Her Excellency Ms. Lindiwe Mabuza
South African High Commissioner
South Africa House
London WC2N 5DP
22 January, 2004
South Africa's position on Zimbabwe
Nelson Mandela, in his autobiography “Long walk to freedom”, alludes to the recognition and hope that he drew from Margaret Thatcher's resolute policy of retaining sanctions on South Africa's apartheid government. For millions of South Africans this was a source of support, an external endorsement of their struggle during a dark and difficult time. Sanctions, of course, had both good and bad effects, but their ultimate success was that through international isolation they precipitated change.
Today, the parallels in Zimbabwe are all too clear. Zimbabwe is being steered by a president who manipulated his own election and is strengthening his powerbase through the selective application of terror. Groups of thugs wander the streets committing assault and rape under the watchful eye of the government and security forces. Activists, lawyers, MDC supporters and even opposition politicians have been tortured by the instruments of state. We are all aware of Zimbabwe's desperate economic plight. Numerous independent agencies have verified that atrocities are committed daily with the support of the Mugabe regime.
Today's Zimbabwe is a disaster, not just for the ‘former colonial powers' of the west, but for the people of Zimbabwe and for all citizens of the continent of Africa. Zimbabwe today lacks the singular component that is key to peace and prosperity in nations across the world – good governance.
In this context, it seems utterly remarkable to me that the great nation of South Africa is supporting President Mugabe. The net effect of President Mbeki's actions and pronouncements over recent years is clear for the world to see. South Africa is allowing atrocities to occur, supporting the dictator who perpetrates them, slowing international attempts to precipitate change, and betraying the spirit of Zimbabwean citizens desperate for external support in their struggle against the regime.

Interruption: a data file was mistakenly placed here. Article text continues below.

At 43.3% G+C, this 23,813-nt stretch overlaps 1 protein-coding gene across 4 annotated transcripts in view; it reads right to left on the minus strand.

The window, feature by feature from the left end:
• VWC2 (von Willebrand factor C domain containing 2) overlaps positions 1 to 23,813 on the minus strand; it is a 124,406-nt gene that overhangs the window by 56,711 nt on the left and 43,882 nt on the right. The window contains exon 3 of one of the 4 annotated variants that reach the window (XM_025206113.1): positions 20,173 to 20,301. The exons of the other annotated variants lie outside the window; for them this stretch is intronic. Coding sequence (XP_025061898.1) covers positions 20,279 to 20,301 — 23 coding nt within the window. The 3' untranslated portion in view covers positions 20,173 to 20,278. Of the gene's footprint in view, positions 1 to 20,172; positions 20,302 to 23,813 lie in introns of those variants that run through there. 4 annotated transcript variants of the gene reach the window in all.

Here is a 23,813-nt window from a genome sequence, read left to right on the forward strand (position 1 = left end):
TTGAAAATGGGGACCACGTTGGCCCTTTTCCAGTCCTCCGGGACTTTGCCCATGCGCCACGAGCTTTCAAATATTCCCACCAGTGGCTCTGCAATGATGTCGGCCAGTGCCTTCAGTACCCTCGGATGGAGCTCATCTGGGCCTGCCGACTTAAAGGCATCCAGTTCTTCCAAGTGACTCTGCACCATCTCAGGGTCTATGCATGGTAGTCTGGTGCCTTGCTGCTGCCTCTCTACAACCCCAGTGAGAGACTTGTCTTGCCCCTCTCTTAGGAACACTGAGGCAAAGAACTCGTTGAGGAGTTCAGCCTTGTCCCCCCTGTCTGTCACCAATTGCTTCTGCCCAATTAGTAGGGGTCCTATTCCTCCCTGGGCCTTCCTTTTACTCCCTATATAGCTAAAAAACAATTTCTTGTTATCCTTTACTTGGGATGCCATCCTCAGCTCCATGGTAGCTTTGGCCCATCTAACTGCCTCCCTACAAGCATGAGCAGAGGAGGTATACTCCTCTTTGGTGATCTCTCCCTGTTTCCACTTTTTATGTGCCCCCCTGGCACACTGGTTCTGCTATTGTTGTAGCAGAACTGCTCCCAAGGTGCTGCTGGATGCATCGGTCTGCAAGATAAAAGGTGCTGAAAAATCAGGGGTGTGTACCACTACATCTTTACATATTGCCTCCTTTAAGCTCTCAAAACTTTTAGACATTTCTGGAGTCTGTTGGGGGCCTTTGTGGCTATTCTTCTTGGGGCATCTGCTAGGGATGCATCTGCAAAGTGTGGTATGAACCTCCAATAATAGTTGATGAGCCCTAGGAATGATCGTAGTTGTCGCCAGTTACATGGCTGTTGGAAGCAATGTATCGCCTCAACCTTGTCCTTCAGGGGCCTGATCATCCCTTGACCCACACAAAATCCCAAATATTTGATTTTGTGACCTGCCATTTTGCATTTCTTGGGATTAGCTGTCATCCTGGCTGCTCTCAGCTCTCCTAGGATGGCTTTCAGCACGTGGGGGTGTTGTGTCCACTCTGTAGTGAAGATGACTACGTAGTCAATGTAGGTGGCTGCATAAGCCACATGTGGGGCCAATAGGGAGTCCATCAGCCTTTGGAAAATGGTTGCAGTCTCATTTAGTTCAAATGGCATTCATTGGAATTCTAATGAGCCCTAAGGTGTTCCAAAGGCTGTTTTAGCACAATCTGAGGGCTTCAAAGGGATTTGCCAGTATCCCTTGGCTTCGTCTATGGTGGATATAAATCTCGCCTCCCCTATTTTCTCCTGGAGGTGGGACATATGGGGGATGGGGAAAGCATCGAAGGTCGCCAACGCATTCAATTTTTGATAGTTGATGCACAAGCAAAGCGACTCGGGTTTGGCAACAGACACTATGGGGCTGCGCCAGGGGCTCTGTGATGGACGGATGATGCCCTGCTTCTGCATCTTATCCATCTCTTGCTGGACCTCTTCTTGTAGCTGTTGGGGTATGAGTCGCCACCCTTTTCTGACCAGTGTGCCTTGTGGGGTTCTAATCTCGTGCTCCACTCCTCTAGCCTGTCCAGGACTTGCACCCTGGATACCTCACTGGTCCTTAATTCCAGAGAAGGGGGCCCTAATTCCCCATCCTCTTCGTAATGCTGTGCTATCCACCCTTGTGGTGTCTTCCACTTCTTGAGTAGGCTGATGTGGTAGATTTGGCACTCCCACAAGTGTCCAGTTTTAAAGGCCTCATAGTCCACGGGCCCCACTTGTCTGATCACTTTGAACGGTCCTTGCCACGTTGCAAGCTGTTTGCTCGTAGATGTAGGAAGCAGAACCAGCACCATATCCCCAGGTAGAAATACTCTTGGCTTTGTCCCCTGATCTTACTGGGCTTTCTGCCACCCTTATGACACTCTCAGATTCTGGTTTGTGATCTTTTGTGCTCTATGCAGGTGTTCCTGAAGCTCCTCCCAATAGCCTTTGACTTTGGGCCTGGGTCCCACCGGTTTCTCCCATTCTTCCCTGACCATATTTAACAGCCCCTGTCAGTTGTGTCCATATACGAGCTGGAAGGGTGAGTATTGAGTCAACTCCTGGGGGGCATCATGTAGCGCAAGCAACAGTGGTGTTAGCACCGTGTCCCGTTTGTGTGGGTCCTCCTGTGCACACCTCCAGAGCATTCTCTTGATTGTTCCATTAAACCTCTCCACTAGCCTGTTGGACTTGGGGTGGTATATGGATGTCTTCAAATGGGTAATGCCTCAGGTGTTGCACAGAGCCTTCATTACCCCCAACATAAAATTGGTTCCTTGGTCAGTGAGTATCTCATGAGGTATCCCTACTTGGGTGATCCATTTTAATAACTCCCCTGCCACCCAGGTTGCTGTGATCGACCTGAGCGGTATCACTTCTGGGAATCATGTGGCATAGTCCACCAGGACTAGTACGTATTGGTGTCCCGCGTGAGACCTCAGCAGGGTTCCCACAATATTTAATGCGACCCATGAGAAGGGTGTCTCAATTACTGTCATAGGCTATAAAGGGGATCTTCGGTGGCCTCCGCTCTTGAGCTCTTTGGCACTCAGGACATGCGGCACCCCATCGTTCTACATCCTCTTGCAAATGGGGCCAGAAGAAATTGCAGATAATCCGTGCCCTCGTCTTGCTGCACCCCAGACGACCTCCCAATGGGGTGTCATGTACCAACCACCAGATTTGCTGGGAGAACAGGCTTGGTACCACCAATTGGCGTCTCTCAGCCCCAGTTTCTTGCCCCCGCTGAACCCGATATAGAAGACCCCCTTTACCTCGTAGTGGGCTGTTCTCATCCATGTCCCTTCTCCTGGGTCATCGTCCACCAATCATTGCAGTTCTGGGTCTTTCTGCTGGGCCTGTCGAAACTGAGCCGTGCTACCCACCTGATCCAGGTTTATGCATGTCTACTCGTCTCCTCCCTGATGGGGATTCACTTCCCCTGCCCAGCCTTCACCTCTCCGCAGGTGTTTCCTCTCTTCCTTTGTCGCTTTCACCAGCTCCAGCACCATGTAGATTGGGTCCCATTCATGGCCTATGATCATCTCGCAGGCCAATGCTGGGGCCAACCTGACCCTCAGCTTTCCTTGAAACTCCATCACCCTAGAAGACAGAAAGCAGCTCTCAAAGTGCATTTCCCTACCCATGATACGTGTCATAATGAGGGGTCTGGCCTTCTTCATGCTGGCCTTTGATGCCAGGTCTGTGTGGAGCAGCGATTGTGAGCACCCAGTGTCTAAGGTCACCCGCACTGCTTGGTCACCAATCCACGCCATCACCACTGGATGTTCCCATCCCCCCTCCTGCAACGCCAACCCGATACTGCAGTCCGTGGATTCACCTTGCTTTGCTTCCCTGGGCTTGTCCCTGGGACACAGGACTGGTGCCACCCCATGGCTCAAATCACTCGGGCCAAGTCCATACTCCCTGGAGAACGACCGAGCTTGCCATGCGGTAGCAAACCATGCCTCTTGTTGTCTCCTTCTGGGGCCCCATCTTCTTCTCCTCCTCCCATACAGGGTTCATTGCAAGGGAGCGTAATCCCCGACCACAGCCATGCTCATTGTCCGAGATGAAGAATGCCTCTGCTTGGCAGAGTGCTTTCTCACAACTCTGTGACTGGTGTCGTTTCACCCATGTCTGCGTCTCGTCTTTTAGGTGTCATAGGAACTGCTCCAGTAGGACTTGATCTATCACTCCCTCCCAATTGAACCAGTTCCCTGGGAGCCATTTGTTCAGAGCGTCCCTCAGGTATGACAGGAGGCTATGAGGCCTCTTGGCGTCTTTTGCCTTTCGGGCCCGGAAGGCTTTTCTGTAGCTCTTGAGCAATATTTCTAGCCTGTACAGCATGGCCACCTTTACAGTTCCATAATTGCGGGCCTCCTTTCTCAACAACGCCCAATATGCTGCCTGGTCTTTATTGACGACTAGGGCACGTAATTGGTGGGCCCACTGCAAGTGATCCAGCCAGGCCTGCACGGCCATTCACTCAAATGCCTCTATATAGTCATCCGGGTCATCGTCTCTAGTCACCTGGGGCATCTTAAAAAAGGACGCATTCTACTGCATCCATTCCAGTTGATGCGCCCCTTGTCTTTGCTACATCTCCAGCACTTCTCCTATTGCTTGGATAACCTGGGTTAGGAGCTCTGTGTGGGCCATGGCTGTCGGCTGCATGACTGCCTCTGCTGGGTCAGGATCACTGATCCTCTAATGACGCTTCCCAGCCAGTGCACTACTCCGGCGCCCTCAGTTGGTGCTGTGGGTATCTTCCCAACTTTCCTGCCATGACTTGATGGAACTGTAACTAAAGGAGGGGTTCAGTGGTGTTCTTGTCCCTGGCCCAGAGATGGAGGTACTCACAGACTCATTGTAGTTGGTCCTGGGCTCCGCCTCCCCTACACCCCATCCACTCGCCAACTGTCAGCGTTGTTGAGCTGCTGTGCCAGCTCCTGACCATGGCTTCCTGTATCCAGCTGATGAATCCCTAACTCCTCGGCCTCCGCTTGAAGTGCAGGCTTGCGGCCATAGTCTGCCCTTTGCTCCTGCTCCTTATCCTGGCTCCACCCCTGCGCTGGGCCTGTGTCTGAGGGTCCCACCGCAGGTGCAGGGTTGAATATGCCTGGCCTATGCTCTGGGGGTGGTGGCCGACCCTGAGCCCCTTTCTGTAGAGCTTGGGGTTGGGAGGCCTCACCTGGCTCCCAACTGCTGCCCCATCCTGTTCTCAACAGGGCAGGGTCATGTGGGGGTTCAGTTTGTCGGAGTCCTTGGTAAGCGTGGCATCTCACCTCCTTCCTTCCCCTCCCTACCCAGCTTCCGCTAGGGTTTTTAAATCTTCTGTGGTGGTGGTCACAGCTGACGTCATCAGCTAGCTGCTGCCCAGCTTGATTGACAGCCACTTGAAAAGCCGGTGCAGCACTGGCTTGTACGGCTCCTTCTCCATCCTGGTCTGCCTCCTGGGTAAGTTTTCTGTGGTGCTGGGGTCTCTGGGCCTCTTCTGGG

This stance is particularly surprising and disappointing to me and to many others for whom South Africa today symbolises something greater, more noble, in the order of nations. Citizen's rights are embodied deep within South Africa's modern constitution. South Africa achieved a remarkable and largely peaceful transition from apartheid with the support of people from all sides of the political and racial spectrum. Your nation's bold experiment in truth and reconciliation is an inspiring testament to the spirit of South Africa.
During my visit to South Africa I was inspired by the personal stories of its people as well as by its potential as a beacon for the development of the African continent. South Africa is a model for the basic infrastructure that good governance requires. Yet, today, I and many others strongly feel the travesty of South Africa's appeasement of the Zimbabwean government. This appears as nothing less than a betrayal of the African people, a squandered opportunity to stand strong and true to the beliefs that have shaped South Africa itself.
I write out of perplexity - a failure to understand why this great nation would behave as it does at this critical time. In this respect, I shall be delighted to hear directly from you. I am interested not only in the official government position, but also your personal thoughts on this position, and how this sits with your conscience and with your desires for the future of Africa. With your permission, I would also like to publish your response on the internet site where I am publishing this letter.
21 May, 2004: The embassy replies with a placeholder: